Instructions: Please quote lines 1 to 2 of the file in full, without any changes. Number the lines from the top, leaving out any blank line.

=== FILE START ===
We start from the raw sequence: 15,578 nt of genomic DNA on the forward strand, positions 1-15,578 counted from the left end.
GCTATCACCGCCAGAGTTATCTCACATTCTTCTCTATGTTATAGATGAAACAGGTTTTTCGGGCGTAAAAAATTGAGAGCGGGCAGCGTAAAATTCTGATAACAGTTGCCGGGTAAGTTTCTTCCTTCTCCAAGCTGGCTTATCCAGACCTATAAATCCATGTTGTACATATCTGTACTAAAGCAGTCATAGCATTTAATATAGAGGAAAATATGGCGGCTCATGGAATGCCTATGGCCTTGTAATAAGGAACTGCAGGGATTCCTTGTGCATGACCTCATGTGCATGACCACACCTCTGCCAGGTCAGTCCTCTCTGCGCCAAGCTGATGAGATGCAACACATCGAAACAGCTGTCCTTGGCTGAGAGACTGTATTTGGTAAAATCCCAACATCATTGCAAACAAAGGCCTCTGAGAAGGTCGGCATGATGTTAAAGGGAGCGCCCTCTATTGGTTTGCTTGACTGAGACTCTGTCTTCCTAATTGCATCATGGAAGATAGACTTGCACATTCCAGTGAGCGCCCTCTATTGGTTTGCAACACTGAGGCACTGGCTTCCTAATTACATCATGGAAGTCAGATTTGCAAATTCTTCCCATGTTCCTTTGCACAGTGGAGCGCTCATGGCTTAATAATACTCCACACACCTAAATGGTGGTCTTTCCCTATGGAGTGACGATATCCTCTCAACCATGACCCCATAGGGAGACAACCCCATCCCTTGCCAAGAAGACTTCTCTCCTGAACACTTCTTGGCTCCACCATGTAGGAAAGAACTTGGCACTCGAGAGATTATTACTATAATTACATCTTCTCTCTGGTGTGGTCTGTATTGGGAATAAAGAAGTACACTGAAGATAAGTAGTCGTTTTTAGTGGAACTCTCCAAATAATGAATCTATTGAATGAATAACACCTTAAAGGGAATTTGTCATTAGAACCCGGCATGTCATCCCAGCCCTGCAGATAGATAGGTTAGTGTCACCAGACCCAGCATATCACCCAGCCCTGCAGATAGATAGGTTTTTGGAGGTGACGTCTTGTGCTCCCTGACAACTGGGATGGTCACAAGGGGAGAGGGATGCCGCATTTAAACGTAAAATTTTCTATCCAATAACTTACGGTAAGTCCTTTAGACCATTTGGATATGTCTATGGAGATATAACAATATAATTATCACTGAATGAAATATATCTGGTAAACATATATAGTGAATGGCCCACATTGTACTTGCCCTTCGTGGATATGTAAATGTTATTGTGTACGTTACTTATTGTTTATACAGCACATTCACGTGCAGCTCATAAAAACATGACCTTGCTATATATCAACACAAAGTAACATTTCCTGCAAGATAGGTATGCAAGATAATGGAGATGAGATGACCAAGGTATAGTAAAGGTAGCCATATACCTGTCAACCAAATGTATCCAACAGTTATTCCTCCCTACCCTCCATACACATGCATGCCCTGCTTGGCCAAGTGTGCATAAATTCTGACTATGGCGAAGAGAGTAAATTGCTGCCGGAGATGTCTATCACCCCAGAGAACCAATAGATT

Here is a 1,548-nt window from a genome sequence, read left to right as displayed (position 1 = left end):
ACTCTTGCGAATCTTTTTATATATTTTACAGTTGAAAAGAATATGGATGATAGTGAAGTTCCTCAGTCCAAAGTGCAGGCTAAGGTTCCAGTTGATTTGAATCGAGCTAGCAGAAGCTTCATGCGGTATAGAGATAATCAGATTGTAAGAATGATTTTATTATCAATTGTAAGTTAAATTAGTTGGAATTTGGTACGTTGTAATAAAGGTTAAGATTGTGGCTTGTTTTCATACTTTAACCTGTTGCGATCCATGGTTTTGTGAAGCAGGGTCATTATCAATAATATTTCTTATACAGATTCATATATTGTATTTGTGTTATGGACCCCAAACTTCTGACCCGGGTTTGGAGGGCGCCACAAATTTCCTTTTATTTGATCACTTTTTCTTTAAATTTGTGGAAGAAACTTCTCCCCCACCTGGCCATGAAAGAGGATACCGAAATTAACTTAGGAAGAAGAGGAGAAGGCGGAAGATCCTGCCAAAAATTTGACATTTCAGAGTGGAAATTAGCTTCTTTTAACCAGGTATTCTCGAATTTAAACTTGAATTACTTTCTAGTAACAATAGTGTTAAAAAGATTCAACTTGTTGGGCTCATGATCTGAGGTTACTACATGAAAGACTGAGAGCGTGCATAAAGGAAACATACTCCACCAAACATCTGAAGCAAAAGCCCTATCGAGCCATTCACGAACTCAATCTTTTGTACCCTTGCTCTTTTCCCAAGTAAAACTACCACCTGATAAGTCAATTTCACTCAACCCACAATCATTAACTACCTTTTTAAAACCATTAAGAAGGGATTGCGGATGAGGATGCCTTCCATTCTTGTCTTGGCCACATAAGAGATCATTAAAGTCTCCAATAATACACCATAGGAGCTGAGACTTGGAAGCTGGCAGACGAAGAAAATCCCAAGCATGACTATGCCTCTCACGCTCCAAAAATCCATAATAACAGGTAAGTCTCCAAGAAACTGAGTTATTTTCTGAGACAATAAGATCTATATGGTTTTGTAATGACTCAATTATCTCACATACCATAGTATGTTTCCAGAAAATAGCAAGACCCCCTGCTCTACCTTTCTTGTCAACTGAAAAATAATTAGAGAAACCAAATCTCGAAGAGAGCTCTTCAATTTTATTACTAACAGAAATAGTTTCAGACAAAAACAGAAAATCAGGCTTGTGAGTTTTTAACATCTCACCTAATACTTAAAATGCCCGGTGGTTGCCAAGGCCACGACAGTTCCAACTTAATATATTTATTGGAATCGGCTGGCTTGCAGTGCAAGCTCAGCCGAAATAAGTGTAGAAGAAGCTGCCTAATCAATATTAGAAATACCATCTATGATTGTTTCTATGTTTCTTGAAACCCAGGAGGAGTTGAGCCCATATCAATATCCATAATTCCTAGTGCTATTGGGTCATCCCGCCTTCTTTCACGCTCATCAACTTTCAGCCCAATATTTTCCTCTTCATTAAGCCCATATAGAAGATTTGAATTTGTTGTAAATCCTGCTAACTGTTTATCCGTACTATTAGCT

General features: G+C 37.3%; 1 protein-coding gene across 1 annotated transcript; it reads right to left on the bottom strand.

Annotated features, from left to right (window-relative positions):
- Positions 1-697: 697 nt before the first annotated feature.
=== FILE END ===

We start from the raw sequence: 15,578 nt of genomic DNA on the forward strand, positions 1-15,578 counted from the left end.
GCTATCACCGCCAGAGTTATCTCACATTCTTCTCTATGTTATAGATGAAACAGGTTTTTCGGGCGTAAAAAATTGAGAGCGGGCAGCGTAAAATTCTGATAACAGTTGCCGGGTAAGTTTCTTCCTTCTCCAAGCTGGCTTATCCAGACCTATAAATCCATGTTGTACATATCTGTACTAAAGCAGTCATAGCATTTAATATAGAGGAAAATATGGCGGCTCATGGAATGCCTATGGCCTTGTAATAAGGAACTGCAGGGATTCCTTGTGCATGACCTCATGTGCATGACCACACCTCTGCCAGGTCAGTCCTCTCTGCGCCAAGCTGATGAGATGCAACACATCGAAACAGCTGTCCTTGGCTGAGAGACTGTATTTGGTAAAATCCCAACATCATTGCAAACAAAGGCCTCTGAGAAGGTCGGCATGATGTTAAAGGGAGCGCCCTCTATTGGTTTGCTTGACTGAGACTCTGTCTTCCTAATTGCATCATGGAAGATAGACTTGCACATTCCAGTGAGCGCCCTCTATTGGTTTGCAACACTGAGGCACTGGCTTCCTAATTACATCATGGAAGTCAGATTTGCAAATTCTTCCCATGTTCCTTTGCACAGTGGAGCGCTCATGGCTTAATAATACTCCACACACCTAAATGGTGGTCTTTCCCTATGGAGTGACGATATCCTCTCAACCATGACCCCATAGGGAGACAACCCCATCCCTTGCCAAGAAGACTTCTCTCCTGAACACTTCTTGGCTCCACCATGTAGGAAAGAACTTGGCACTCGAGAGATTATTACTATAATTACATCTTCTCTCTGGTGTGGTCTGTATTGGGAATAAAGAAGTACACTGAAGATAAGTAGTCGTTTTTAGTGGAACTCTCCAAATAATGAATCTATTGAATGAATAACACCTTAAAGGGAATTTGTCATTAGAACCCGGCATGTCATCCCAGCCCTGCAGATAGATAGGTTAGTGTCACCAGACCCAGCATATCACCCAGCCCTGCAGATAGATAGGTTTTTGGAGGTGACGTCTTGTGCTCCCTGACAACTGGGATGGTCACAAGGGGAGAGGGATGCCGCATTTAAACGTAAAATTTTCTATCCAATAACTTACGGTAAGTCCTTTAGACCATTTGGATATGTCTATGGAGATATAACAATATAATTATCACTGAATGAAATATATCTGGTAAACATATATAGTGAATGGCCCACATTGTACTTGCCCTTCGTGGATATGTAAATGTTATTGTGTACGTTACTTATTGTTTATACAGCACATTCACGTGCAGCTCATAAAAACATGACCTTGCTATATATCAACACAAAGTAACATTTCCTGCAAGATAGGTATGCAAGATAATGGAGATGAGATGACCAAGGTATAGTAAAGGTAGCCATATACCTGTCAACCAAATGTATCCAACAGTTATTCCTCCCTACCCTCCATACACATGCATGCCCTGCTTGGCCAAGTGTGCATAAATTCTGACTATGGCGAAGAGAGTAAATTGCTGCCGGAGATGTCTATCACCCCAGAGAACCAATAGATT